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Upon turning 50, USM’s Nursing College moves to state-of-the-art home


The opening of University of Southern Mississippi’s Asbury Hall for classes Jan. 17 gives USM a leading role in a strategy by which Mississippi has more than doubled its nursing school graduates since the start of the previous decade.

USM’s college of Nursing already accounts for 23.55 percent of nursing baccalaureate degrees awarded in the state, followed by Mississippi College (18.3 percent) and Mississippi University for Women (16.45 percent).

The elongated, 81,000 square foot, three-floor building on the western edge of the Hattiesburg campus ensures the College of Nursing can sustain enrollment growth of well over 50 percent that began at start of the decade, said Dr.  Katherine Nugent, who has been the college’s dean since 2004.

USM’s College of Nursing enrolled 550 students for the spring term. That number can grow to more than 800 students with the 135 percent increase in space Asbury Hall offers over the former Harkins Hall home, according to USM.

If current trends hold, a large majority of the students will practice their profession in Mississippi. “Eighty percent of our undergraduate students stay in Mississippi,” Nugent said. “I think that is a very good number.”

The enrollment growth follows a state plan initiated in the 2000-2001 academic year to double the number of nursing graduates. A key part of the plan was the hiring and retention of more faculty. The result, state education officials say, has been sustained nursing graduate growth from both the 16 associate degree and seven baccalaureate degree programs.

Today, the schools are turning away fewer students from nursing education programs, state education officials say.

With ever-greater demand for nursing education at USM, the university began planning for the new home for its nursing college in 2007. The college’s main building, Harkins Hall, “was too small for the growth we were having in enrollment and for the work were doing,” said Nugent, referring to increased use of critical simulation labs and the start up of new nursing programs.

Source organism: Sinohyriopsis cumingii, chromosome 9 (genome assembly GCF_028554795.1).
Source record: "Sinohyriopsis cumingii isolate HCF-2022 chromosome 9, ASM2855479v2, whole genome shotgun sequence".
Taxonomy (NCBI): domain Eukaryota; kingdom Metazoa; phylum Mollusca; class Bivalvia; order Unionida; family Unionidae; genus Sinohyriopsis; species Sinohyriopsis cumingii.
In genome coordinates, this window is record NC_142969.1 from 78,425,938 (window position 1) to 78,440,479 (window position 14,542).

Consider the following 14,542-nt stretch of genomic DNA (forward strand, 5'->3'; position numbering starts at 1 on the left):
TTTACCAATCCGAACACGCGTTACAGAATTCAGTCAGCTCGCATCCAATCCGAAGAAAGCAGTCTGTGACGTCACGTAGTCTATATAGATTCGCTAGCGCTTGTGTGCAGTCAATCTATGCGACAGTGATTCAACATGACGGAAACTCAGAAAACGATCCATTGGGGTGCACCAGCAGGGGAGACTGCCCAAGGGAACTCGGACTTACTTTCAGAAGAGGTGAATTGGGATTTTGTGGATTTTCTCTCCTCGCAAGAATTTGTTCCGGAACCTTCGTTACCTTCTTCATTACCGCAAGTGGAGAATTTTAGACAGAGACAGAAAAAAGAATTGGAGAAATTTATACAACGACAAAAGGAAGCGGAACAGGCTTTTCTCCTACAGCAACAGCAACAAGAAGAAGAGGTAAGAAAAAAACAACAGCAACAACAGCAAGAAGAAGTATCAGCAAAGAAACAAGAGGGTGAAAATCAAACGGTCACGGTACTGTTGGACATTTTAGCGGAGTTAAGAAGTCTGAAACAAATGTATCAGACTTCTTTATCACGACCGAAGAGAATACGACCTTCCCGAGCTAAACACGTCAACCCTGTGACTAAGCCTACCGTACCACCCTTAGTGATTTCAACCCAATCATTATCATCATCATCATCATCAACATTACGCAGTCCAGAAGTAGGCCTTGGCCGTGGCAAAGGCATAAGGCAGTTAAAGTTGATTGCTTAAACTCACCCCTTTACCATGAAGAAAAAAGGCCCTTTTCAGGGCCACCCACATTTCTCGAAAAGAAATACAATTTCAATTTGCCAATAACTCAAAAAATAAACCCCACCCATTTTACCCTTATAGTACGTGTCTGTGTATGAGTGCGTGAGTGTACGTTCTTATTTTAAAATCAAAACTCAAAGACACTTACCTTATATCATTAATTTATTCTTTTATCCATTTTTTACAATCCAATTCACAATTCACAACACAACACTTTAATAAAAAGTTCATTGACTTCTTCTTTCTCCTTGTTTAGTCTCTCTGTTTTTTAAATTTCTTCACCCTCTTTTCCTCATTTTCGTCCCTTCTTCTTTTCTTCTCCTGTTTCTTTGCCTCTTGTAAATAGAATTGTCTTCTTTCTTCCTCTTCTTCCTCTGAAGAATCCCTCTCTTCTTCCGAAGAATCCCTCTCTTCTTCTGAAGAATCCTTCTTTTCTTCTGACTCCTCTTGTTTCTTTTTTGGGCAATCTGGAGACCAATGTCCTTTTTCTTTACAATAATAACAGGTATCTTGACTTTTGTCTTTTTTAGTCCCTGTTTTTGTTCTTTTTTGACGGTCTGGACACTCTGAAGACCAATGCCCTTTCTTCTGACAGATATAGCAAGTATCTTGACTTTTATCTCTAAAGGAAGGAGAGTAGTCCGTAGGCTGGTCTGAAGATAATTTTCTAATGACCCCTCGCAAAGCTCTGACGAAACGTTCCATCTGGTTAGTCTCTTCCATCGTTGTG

Fundraising for the $31 million building got off to a strong start with a $4 million commitment from the Asbury Foundation of Hattiesburg. The gift led to the naming of Asbury Hall.

In the years that followed, private donations to the effort rose to nearly $8 million, mostly from within the Pine Belt and elsewhere in the state. “What is of very great importance to me is the faith people put into our programs,” Nugent said.

With help from state dollars, the college broke ground on Asbury Hall in spring 2014. Faculty and staff began moving into the new home just before Thanksgiving.

Nugent said the building is designed with two main purposes in mind. One, she said, “was to provide a student friendly environment that encourages our students to develop and explore areas of study and to practice their skills.”

The other air, Nugent said, was to provide areas for students to interact with each other and to self-study. To that end, Asbury Hall will stay open late each night.

The first two floors of Asbury Hall are dedicated to student use, with first floor classrooms ranging from 1,200 square feet to 2,400 square feet. The first floor also has a 3,200 square-foot lecture hall with 120 seats. The second floor includes a 2,700 square-foot student resources center and several specialty labs of under 500 square feet.

The second floor has a pair of nursing skills clinical labs, one of 1,530 square feet and eight simulation beds and another of 1,878 square feet and 12 simulation beds. A neo-natal specialty unit on the second floor has a pair of simulation cribs.

The second floor also has a 1,200 square-foot student lounge

Nugent said the building and equipment inside it lend themselves to more effective teaching. “The design and technology provide an environment in which faculty can excel in their teaching modalities,” Nugent said, emphasizing the ease in which professors can provide interactive learning.

“They can do so many things besides lecture,” she said.

The simulation labs, described by the university as state of the art, are designed to “keep our students growing in their decision-making skills,” especially in emergency situations.

Asbury Hall also increase the college’s ability interact with the community, according to Nugent.

“It is very adaptable,” Nugent said. “It is clearly built for future growth.”

Asbury Hall’s opening comes on the 50th anniversary of the college’s founding at USM, Nugent noted. “How great it is have a 50th anniversary and a new building.”

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